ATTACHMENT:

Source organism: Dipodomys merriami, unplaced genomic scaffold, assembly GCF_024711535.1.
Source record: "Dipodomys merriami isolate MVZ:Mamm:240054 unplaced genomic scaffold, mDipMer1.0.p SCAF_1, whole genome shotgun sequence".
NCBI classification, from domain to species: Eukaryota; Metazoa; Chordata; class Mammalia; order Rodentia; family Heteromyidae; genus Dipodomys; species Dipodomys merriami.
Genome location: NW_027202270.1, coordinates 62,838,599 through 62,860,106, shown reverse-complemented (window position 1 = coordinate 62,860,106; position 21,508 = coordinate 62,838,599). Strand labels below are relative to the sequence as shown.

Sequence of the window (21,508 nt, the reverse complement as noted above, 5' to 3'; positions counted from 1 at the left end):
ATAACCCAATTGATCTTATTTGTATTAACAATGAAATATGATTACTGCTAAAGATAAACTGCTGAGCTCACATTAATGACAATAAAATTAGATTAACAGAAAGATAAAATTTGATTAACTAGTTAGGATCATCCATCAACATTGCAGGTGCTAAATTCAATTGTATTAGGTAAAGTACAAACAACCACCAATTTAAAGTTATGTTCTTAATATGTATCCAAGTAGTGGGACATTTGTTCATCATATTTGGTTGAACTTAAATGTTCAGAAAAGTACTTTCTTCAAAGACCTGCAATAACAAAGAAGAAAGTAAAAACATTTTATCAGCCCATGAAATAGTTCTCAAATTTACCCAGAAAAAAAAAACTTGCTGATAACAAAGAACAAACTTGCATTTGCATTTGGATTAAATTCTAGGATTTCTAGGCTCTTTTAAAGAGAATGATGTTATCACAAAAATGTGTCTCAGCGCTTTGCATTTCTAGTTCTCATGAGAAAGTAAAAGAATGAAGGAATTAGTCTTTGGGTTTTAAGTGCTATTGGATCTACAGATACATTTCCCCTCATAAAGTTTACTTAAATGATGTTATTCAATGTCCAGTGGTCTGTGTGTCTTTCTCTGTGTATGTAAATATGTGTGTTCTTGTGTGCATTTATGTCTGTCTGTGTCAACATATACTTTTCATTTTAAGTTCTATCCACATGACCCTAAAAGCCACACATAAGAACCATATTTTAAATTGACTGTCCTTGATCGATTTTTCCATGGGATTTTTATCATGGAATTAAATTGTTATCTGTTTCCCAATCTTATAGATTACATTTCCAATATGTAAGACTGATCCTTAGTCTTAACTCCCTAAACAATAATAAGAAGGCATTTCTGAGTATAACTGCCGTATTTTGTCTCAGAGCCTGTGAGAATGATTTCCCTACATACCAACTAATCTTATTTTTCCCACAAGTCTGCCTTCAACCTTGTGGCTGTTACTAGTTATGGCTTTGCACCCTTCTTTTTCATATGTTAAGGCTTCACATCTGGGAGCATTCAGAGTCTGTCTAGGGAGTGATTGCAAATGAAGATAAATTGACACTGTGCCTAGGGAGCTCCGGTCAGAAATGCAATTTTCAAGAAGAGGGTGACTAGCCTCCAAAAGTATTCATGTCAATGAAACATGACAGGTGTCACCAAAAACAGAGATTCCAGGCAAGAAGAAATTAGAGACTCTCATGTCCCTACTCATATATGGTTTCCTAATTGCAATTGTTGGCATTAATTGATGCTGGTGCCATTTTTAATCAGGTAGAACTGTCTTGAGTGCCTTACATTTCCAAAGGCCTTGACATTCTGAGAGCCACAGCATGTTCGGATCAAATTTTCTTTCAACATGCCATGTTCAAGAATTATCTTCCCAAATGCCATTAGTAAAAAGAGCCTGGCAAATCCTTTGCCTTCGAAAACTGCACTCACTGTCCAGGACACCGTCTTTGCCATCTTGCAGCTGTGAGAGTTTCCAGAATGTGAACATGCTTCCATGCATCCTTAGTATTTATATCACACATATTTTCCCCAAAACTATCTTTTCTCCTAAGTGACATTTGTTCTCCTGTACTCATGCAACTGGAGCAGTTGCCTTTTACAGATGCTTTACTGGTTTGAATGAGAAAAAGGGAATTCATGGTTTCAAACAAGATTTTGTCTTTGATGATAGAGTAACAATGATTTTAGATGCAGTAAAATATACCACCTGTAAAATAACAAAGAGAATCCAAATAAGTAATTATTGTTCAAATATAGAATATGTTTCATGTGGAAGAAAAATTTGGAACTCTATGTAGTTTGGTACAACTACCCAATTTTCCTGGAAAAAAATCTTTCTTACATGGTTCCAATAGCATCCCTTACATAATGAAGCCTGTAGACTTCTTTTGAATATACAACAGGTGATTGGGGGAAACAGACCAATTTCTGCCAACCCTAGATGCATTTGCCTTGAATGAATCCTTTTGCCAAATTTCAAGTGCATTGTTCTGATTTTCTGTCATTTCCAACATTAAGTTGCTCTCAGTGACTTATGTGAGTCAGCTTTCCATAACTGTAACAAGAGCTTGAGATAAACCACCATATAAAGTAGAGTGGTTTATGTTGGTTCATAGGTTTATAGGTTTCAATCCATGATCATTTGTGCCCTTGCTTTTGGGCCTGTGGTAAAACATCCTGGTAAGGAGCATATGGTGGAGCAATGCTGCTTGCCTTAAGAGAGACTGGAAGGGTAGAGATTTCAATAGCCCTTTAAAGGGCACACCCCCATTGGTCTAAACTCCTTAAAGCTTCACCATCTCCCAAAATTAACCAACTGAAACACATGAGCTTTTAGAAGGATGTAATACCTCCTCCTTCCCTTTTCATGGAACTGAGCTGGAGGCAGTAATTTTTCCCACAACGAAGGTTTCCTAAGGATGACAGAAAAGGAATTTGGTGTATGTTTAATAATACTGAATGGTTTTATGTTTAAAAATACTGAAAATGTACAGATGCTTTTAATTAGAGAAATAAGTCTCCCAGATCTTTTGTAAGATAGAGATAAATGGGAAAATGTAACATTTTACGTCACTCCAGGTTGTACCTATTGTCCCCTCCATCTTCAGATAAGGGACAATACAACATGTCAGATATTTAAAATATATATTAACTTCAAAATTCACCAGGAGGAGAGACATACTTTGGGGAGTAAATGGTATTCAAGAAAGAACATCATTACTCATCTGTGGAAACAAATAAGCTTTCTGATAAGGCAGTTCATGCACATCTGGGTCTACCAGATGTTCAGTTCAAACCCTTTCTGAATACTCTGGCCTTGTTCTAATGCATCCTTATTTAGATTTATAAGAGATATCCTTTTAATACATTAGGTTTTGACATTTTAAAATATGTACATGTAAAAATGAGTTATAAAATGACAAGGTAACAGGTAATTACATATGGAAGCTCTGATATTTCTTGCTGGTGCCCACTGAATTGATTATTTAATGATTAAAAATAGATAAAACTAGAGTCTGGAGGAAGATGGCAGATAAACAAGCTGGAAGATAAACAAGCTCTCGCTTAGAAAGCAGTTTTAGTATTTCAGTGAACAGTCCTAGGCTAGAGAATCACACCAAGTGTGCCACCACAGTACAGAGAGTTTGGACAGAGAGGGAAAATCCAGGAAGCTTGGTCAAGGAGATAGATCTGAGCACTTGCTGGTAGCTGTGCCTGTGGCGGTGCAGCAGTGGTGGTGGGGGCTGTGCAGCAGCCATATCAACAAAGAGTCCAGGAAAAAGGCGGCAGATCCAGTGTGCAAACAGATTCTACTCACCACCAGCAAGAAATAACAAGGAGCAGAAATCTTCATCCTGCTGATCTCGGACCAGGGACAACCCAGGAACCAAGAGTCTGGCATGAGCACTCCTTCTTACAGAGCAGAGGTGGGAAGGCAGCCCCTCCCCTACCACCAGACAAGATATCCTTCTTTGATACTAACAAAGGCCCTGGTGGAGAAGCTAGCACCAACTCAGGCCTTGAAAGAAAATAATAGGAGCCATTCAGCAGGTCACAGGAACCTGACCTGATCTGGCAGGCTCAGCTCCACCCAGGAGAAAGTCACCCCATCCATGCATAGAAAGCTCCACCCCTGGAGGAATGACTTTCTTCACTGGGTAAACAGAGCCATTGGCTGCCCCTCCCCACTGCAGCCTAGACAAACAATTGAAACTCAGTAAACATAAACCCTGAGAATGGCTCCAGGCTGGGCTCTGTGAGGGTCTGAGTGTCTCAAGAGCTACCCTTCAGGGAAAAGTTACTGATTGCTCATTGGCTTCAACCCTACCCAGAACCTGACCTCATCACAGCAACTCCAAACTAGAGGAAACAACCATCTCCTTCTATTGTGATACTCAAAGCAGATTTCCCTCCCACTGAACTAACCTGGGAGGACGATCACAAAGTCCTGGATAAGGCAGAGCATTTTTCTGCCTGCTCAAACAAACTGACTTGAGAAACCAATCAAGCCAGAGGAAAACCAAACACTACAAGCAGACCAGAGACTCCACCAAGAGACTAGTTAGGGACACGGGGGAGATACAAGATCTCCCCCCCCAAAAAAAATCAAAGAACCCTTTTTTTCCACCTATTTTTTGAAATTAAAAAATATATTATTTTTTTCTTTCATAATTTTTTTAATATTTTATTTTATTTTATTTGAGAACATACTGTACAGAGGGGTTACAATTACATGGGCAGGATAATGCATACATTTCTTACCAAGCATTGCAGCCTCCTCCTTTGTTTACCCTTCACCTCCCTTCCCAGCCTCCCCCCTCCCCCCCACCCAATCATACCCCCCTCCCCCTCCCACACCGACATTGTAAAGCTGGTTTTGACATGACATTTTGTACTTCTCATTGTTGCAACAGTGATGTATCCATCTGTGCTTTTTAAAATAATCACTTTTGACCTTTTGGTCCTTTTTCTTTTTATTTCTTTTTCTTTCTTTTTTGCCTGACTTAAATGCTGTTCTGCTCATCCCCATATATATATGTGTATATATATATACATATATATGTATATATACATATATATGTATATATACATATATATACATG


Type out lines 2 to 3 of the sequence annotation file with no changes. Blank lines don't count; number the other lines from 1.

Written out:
Source record: "Dipodomys merriami isolate MVZ:Mamm:240054 unplaced genomic scaffold, mDipMer1.0.p SCAF_1, whole genome shotgun sequence".
NCBI classification, from domain to species: Eukaryota; Metazoa; Chordata; class Mammalia; order Rodentia; family Heteromyidae; genus Dipodomys; species Dipodomys merriami.